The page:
House Homeland Security Committee Chairman Michael McCaul on Sunday said the fault does not lie with the Trump administration over the past week's immigration crisis: It falls with members of Congress who have had the power to change the laws that created the situation.
"We can't seem to get this done," the Texas Republican told "Fox News Sunday." "That's why I've urged my colleagues [about] why it is so important, that national security is at stake."
Lawmakers have to pass legislation that addresses the immigration situation, McCaul warned, "or we will be seeing this scene play out over and over again. We had 30,000 kids [enter] in 2014. We're going to see the same thing this summer if we don't change it."
President Donald Trump on Friday tweeted a call for Republicans to stop "wasting their time" on immigration until after more party members are elected in the November midterm elections, but McCaul said Sunday he urges the president to continue supporting the "four pillars" idea, including a merit-based immigration system and providing for a rational DACA fix.
"I did talk to the White House yesterday," the congressman said. "They say the president is still 100 percent behind us. This is not the first time this has happened...Congress needs to act to close the legal loopholes that incentivize bringing these children into the United States, and if we don't do that we are going to see this scenario, this human tragedy play out over and over again."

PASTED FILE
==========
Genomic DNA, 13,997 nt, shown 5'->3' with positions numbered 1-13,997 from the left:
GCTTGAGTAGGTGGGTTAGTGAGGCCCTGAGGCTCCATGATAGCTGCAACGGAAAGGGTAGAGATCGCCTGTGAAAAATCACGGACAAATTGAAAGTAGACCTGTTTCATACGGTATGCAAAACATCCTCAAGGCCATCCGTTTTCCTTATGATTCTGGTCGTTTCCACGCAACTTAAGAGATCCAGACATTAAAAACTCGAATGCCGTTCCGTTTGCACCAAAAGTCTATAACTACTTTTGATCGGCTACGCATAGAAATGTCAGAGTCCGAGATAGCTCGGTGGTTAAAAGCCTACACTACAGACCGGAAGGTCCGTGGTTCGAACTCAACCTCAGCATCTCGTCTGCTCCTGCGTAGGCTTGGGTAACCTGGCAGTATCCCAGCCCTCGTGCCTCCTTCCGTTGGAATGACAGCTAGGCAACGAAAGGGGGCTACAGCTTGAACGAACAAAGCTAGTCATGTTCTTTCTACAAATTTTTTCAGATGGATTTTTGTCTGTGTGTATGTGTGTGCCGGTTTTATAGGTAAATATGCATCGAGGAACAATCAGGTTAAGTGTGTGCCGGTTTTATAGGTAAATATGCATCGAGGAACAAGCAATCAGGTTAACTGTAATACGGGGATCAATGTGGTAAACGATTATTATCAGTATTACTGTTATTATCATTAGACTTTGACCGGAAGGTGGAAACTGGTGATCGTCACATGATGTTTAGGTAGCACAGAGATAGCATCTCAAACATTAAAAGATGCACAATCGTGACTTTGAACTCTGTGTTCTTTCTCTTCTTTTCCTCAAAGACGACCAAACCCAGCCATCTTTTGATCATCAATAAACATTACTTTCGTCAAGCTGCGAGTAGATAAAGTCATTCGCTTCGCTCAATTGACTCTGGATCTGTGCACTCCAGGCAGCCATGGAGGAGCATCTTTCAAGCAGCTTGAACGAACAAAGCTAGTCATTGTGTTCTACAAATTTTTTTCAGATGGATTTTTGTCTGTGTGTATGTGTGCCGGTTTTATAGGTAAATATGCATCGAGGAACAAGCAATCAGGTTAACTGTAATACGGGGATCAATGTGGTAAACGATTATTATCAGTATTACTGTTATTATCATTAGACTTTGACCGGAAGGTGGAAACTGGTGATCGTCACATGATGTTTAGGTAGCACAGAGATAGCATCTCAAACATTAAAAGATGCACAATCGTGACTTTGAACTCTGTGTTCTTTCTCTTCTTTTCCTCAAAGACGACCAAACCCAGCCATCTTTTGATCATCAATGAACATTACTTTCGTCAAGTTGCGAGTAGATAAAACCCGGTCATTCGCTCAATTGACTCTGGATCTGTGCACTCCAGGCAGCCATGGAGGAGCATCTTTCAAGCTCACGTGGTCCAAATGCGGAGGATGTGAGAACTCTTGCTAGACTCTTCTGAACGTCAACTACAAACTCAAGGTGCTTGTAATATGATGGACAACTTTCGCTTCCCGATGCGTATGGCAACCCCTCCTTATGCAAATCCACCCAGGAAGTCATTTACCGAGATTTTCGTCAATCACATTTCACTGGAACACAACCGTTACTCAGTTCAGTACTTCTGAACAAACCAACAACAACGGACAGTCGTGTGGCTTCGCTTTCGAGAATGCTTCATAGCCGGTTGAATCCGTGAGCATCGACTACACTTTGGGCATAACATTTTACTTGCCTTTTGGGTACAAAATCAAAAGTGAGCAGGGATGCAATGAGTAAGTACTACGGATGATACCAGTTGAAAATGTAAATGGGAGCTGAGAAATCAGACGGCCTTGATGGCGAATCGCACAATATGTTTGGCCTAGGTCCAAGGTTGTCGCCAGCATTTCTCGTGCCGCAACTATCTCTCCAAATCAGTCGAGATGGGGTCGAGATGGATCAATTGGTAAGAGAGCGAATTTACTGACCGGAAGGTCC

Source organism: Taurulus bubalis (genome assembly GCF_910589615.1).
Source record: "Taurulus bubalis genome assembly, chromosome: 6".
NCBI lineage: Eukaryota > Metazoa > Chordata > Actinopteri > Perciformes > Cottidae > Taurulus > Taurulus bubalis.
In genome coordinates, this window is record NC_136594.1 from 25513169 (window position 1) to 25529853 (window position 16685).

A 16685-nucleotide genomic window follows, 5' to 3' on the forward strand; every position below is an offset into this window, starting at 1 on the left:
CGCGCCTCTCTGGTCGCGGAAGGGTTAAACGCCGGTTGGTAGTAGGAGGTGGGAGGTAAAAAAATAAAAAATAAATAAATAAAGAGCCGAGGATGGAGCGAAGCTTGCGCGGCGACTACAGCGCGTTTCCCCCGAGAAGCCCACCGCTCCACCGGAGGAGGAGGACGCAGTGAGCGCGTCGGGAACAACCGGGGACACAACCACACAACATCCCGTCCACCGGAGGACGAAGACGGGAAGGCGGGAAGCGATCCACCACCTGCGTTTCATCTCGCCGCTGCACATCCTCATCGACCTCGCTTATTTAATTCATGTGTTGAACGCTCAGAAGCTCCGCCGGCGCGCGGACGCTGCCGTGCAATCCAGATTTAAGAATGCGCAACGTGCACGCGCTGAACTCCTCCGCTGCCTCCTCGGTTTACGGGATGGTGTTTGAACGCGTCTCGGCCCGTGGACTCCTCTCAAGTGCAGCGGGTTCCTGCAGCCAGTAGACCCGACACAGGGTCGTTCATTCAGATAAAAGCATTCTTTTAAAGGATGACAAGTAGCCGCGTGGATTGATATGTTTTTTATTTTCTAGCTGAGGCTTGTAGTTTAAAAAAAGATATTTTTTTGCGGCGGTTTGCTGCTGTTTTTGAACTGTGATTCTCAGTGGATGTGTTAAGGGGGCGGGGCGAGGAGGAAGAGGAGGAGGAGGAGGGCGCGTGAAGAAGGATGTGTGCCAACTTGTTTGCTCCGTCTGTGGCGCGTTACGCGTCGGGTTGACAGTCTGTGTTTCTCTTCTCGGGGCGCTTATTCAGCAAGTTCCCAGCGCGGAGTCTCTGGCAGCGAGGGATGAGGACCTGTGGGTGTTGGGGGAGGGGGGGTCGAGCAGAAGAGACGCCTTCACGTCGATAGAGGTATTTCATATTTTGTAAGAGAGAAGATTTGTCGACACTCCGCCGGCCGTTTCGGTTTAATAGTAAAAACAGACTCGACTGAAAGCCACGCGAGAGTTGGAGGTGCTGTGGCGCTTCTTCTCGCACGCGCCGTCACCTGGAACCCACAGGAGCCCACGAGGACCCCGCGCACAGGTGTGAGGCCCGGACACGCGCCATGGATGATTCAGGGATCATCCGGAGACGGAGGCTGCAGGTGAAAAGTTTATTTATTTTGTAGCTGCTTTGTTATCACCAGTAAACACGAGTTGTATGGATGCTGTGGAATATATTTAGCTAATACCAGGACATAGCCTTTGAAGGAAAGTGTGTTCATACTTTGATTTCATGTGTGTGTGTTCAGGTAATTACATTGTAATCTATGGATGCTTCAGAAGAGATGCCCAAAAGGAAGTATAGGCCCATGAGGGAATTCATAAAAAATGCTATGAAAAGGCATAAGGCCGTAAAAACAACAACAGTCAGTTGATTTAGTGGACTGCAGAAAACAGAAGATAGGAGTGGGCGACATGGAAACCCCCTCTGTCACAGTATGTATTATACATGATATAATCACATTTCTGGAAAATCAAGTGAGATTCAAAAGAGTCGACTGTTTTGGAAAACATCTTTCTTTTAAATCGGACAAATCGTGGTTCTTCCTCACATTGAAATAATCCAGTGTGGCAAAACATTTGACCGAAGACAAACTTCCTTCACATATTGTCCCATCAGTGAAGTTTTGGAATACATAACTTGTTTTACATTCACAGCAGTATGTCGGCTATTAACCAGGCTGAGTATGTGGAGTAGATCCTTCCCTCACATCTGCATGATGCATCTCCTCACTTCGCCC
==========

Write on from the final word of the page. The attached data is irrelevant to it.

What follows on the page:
Congress last week moved a moderate bill over to this week, and McCaul said he is optimistic there will be a solution.
"If we don't do this you are going to see more of these kids at the border," he said. "Let's not forget the dangerous journey they make."
McCaul said he learned that out of 12,000 children, 10,000 did not come to the United States with parents, but rather with a "coyote" taking them from Central America through Mexico and to the United States, "a very dangerous journey where they are abused and exploited."
Part of this issue is that immigrants coming from Central America are treated differently from Mexicans, who are immediately removed from the United States.
"We think if we could do that with the Central American population that would go a long ways to providing — disincentiving these smugglers and cartels and traffickers from bringing the kids up in the first place," said McCaul.
Democrats are also a major part of the problem, he said, as "every Democrat voted against a very. I think. rational DACA fix."
McCaul said he'd also argue national security is at stake, and it's important to secure the border against not only drug cartels, but terrorists.
"We stop ten terrorists every day from getting into this country," he said. "I look at it from a national security standpoint. It should be a bipartisan issue, but if not, the Senate has that traditional role. I think they should weigh that in this case on the basis of national security to protect the American people."
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